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Interpersonal communications

Maija Peltola, Pekka Isotalus, Päivi Åstedt-Kurki
The aim of our study is to determine the relational communication characteristics of professional-patient communication situations that have either facilitated or impeded patients' self-management. Conducted from the perspective of Finnish patients in the context of type 2 diabetes care, we used as our research methods an open e-survey and semistructured interviews. Data were analyzed using inductive qualitative content analysis. The critical incident technique was utilized throughout in all these methods. The results show that both positive and negative experiences described by patients were connected to four multidimensional relational communication characteristics: (a) building trust in the other party in the professional-patient relationship, (b) willingness to communicate, (c) emotional presence, and (d) appropriateness...
March 1, 2018: Qualitative Health Research
Jielu Lin, Christopher S Marcum, Anna V Wilkinson, Laura M Koehly
Background: Collecting complete and accurate family health history is critical to preventing type 2 diabetes. Purpose: We seek to identify the optimal risk feedback approach that facilitates risk communication between parents and their adult children and helps them develop shared appraisals of family history of type 2 diabetes. Methods: In a sample of parent-adult child dyads from 125 Mexican-heritage families residing in Houston, Texas, we examine change in parent-child dyadic (dis)agreement with respect to their shared family health history from baseline to 10 months after receipt of risk feedback generated by Family Healthware...
February 17, 2018: Annals of Behavioral Medicine: a Publication of the Society of Behavioral Medicine
Mathis Jording, Arne Hartz, Gary Bente, Martin Schulte-Rüther, Kai Vogeley
Humans substantially rely on non-verbal cues in their communication and interaction with others. The eyes represent a "simultaneous input-output device": While we observe others and obtain information about their mental states (including feelings, thoughts, and intentions-to-act), our gaze simultaneously provides information about our own attention and inner experiences. This substantiates its pivotal role for the coordination of communication. The communicative and coordinative capacities - and their phylogenetic and ontogenetic impacts - become fully apparent in triadic interactions constituted in its simplest form by two persons and an object...
2018: Frontiers in Psychology
Simone Kühn, Dimitrij Tycho Kugler, Katharina Schmalen, Markus Weichenberger, Charlotte Witt, Jürgen Gallinat
It is a widespread concern that violent video games promote aggression, reduce pro-social behaviour, increase impulsivity and interfere with cognition as well as mood in its players. Previous experimental studies have focussed on short-term effects of violent video gameplay on aggression, yet there are reasons to believe that these effects are mostly the result of priming. In contrast, the present study is the first to investigate the effects of long-term violent video gameplay using a large battery of tests spanning questionnaires, behavioural measures of aggression, sexist attitudes, empathy and interpersonal competencies, impulsivity-related constructs (such as sensation seeking, boredom proneness, risk taking, delay discounting), mental health (depressivity, anxiety) as well as executive control functions, before and after 2 months of gameplay...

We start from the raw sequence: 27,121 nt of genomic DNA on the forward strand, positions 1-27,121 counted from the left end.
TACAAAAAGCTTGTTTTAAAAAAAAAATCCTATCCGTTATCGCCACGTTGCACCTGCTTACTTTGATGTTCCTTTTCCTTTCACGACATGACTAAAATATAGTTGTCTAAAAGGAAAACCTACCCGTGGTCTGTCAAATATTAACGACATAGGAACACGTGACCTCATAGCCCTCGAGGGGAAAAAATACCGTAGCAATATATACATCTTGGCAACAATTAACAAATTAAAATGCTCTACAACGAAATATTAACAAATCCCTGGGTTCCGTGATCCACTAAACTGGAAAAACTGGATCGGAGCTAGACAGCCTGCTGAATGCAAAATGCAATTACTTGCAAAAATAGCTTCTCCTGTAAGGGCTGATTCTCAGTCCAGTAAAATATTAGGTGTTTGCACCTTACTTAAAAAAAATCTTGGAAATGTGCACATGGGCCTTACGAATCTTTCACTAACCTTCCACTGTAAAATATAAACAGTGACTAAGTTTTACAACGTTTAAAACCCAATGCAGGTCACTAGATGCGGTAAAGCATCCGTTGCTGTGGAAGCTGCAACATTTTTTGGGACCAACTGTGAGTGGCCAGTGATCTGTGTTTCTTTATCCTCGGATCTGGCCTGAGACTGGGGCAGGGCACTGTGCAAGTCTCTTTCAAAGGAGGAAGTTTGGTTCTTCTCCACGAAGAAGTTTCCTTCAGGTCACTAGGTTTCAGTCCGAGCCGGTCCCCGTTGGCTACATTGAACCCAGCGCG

March 13, 2018: Molecular Psychiatry
Connie McGilloway, David Smith, Rose Galvin
BACKGROUND: Sexual violence is associated with significant morbidity and mortality. The incidence of sexual violence against adults with intellectual disability is significantly higher than in the general population. The aim of this systematic review and qualitative meta-synthesis was to explore the barriers faced by adults with intellectual disability in reporting sexual assault from the perspective of different stakeholders. METHOD: A systematic literature search was conducted to identify relevant studies...
March 13, 2018: Journal of Applied Research in Intellectual Disabilities: JARID
Joseph A Ladapo, Charles E Spritzer, Xuan V Nguyen, Judy Pool, Elvira Lang
PURPOSE: Examine the cost of MRI operations before and after implementation of interpersonal skills training to reduce unanticipated patient-related events in an academic medical center. METHODS: Teams at four MRI sites (two hospital-based, two freestanding) were trained in evidence-based communication skills in February to April 2015. Training was designed to enable staff members to help patients mobilize their innate coping skills in response to any distress they experienced during their MRI visit...